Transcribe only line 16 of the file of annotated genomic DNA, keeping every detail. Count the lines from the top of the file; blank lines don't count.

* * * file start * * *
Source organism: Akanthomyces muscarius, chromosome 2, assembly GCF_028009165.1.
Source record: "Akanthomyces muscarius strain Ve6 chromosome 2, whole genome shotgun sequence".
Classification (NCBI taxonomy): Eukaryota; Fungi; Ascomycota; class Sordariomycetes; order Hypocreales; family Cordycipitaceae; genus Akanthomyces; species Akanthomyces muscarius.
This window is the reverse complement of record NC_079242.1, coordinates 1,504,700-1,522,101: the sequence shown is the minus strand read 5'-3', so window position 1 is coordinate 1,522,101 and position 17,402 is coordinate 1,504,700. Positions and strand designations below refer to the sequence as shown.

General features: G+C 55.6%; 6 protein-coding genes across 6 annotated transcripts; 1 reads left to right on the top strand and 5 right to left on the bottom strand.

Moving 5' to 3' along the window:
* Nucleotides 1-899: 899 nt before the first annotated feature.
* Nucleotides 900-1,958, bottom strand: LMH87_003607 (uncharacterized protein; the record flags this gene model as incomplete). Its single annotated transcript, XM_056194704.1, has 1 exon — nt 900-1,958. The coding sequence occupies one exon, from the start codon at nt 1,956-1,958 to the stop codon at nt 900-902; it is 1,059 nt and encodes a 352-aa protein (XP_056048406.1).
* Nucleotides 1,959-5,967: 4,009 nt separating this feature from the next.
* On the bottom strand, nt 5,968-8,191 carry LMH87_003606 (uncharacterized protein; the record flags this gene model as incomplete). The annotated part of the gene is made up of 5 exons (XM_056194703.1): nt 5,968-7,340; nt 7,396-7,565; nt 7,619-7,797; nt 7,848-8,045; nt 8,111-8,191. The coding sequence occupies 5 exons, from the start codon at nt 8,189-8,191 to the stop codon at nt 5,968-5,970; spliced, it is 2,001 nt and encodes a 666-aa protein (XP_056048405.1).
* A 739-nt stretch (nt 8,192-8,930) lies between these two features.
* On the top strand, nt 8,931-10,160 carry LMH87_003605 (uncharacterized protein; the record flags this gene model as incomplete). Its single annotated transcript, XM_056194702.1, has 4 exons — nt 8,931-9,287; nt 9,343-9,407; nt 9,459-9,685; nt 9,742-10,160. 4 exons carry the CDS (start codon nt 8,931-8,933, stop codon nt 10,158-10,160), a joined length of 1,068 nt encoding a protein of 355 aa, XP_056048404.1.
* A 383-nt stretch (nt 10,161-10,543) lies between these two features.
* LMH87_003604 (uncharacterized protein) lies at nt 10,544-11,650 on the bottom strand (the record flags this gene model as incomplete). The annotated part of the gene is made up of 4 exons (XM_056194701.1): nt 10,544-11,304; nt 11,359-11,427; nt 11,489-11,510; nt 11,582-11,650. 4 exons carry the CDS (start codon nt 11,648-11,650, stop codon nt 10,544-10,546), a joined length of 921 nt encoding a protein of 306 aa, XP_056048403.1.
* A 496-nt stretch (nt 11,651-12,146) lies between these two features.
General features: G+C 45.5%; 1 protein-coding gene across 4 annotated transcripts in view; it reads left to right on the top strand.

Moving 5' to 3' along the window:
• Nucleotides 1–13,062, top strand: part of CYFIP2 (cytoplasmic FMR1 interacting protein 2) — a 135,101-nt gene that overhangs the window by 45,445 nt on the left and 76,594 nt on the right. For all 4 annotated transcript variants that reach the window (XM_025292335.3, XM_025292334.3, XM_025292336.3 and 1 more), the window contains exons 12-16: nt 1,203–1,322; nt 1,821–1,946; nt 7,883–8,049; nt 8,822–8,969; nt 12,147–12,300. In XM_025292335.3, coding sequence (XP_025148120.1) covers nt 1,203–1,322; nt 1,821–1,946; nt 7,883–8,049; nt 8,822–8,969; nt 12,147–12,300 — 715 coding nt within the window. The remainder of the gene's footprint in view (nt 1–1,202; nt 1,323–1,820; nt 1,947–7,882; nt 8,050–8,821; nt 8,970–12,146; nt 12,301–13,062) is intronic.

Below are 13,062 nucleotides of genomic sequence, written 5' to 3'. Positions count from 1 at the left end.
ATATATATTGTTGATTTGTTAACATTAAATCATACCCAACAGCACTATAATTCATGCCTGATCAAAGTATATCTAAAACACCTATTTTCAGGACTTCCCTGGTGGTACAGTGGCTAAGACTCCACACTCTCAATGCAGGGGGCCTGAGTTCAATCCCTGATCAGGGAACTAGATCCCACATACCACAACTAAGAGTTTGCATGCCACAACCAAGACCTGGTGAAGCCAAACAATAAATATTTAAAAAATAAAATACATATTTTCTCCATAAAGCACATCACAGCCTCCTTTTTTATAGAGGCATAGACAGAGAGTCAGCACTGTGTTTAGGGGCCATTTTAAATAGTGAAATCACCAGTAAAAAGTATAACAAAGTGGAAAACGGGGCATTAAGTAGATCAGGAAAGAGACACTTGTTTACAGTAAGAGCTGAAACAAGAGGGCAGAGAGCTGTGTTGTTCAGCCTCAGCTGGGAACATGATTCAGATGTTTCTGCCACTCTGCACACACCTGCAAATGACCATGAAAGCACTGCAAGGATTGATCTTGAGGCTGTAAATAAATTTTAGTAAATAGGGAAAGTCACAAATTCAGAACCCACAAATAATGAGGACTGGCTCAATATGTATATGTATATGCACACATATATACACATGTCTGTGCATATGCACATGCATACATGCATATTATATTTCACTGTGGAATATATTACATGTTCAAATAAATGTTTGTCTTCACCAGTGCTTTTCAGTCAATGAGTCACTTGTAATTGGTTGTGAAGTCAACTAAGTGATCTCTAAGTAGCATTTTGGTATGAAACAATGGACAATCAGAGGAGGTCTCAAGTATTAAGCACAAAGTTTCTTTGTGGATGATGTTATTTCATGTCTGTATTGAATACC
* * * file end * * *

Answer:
General features: G+C 45.5%; 1 protein-coding gene across 4 annotated transcripts in view; it reads left to right on the top strand.